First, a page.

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dc.contributor.authorLinville, Alexandria C
dc.contributor.authorRico, Amber B
dc.contributor.authorTeague, Helena
dc.contributor.authorBinsted, Lucy E
dc.contributor.authorSmith, Geoffrey
dc.contributor.authorAlbarnaz, Jonas D
dc.contributor.authorWiebe, Matthew S
dc.description.abstractPoxvirus proteins remodel signaling throughout the cell by targeting host enzymes for inhibition and redirection. Recently, it was discovered that early in infection the vaccinia virus (VACV) B12 pseudokinase copurifies with the cellular kinase VRK1, a proviral factor, in the nucleus. Although the formation of this complex correlates with inhibition of cytoplasmic VACV DNA replication and likely has other downstream signaling consequences, the molecular mechanisms involved are poorly understood. Here, we further characterize how B12 and VRK1 regulate one another during poxvirus infection. First, we demonstrate that B12 is stabilized in the presence of VRK1 and that VRK1 and B12 coinfluence their respective solubility and subcellular localization. In this regard, we find that B12 promotes VRK1 colocalization with cellular DNA during mitosis and that B12 and VRK1 may be tethered cooperatively to chromatin. Next, we observe that the C-terminal tail of VRK1 is unnecessary for B12-VRK1 complex formation or its proviral activity. Interestingly, we identify a point mutation of B12 capable of abrogating interaction with VRK1 and which renders B12 nonrepressive during infection. Lastly, we investigated the influence of B12 on the host factor BAF and antiviral signaling pathways and find that B12 triggers redistribution of BAF from the cytoplasm to the nucleus. In addition, B12 increases DNA-induced innate immune signaling, revealing a new functional consequence of the B12 pseudokinase. Together, this study characterizes the multifaceted roles B12 plays during poxvirus infection that impact VRK1, BAF, and innate immune signaling. IMPORTANCE Protein pseudokinases comprise a considerable fraction of the human kinome, as well as other forms of life. Recent studies have demonstrated that their lack of key catalytic residues compared to their kinase counterparts does not negate their ability to intersect with molecular signal transduction. While the multifaceted roles pseudokinases can play are known, their contribution to virus infection remains understudied. Here, we further characterize the mechanism of how the VACV B12 pseudokinase and human VRK1 kinase regulate one another in the nucleus during poxvirus infection and inhibit VACV DNA replication. We find that B12 disrupts regulation of VRK1 and its downstream target BAF, while also enhancing DNA-dependent innate immune signaling. Combined with previous data, these studies contribute to the growing field of nuclear pathways targeted by poxviruses and provide evidence of unexplored roles of B12 in the activation of antiviral immunity.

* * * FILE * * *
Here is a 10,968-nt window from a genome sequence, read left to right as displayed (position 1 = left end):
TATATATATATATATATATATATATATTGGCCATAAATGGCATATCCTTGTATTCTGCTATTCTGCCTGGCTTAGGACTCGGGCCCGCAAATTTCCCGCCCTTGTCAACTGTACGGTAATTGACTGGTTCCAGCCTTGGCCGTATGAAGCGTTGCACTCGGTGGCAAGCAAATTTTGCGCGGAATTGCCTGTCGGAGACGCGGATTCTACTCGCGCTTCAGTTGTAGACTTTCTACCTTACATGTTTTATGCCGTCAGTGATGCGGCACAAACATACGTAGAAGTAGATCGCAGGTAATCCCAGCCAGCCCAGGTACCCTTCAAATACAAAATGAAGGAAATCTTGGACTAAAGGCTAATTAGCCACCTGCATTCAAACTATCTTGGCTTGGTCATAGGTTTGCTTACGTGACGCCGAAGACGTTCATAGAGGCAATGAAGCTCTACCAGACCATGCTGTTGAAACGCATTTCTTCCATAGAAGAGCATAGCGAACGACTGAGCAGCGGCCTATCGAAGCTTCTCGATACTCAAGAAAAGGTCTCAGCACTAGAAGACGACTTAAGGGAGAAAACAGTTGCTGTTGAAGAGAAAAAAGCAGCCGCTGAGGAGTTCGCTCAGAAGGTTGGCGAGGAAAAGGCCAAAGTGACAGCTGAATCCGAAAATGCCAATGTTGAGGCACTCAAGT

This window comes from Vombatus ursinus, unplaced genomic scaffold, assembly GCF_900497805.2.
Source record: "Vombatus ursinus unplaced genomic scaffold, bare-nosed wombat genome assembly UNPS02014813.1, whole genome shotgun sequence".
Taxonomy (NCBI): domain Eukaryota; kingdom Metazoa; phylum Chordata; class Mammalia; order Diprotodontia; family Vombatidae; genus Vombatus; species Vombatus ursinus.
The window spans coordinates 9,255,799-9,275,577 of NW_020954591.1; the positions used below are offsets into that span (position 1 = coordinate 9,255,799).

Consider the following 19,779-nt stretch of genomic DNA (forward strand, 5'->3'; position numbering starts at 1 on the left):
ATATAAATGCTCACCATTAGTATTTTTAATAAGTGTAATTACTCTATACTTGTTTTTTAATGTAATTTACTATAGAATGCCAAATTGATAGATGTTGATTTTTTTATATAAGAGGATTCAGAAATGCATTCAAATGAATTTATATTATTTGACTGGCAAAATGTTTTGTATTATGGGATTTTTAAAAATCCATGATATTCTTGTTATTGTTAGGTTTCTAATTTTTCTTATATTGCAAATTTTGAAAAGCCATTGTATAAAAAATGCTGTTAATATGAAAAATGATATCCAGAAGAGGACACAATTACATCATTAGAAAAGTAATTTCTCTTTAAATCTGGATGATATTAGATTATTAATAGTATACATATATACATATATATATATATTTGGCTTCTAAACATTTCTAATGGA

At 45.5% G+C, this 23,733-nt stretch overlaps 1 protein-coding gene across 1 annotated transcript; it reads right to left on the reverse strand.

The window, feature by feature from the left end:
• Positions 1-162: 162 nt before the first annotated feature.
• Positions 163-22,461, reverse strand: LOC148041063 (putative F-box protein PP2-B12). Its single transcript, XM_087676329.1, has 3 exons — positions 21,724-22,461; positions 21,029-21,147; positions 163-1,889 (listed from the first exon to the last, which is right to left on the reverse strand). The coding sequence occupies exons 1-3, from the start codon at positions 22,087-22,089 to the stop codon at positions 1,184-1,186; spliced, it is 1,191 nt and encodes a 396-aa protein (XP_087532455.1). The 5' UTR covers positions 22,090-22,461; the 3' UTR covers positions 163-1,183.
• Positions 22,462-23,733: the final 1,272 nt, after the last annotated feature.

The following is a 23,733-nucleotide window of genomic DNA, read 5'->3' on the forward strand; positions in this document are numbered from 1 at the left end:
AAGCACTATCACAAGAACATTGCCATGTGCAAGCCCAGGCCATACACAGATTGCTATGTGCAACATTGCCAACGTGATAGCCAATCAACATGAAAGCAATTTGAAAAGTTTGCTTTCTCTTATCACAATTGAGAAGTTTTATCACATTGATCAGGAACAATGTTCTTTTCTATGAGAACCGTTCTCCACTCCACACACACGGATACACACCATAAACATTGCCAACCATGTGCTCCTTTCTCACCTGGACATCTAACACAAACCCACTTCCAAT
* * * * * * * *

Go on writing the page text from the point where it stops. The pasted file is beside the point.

dc.publisherAmerican Society for Microbiology
dc.rightsAttribution 4.0 International
dc.sourcenlmid: 0113724
dc.sourceessn: 1098-5514
dc.subjectProtein kinases
dc.subjectinnate immunity
dc.subjectVaccinia virus
dc.subjectPoxviridae Infections
dc.subjectIntracellular Signaling Peptides and Proteins
dc.subjectAntiviral Agents
dc.subjectSignal Transduction
dc.subjectImmunity, Innate
dc.subjectProtein Serine-Threonine Kinases
dc.titleDysregulation of Cellular VRK1, BAF, and Innate Immune Signaling by the Vaccinia Virus B12 Pseudokinase.
prism.publicationNameJ Virol
dc.contributor.orcidSmith, Geoffrey [0000-0002-3730-9955]
dc.contributor.orcidWiebe, Matthew S [0000-0001-6337-6556]
pubs.funder-project-idWellcome Trust (090315/Z/09/Z)
pubs.funder-project-idWellcome Trust (203778/Z/16/Z)

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Attribution 4.0 International
Except where otherwise noted, this item's licence is described as Attribution 4.0 International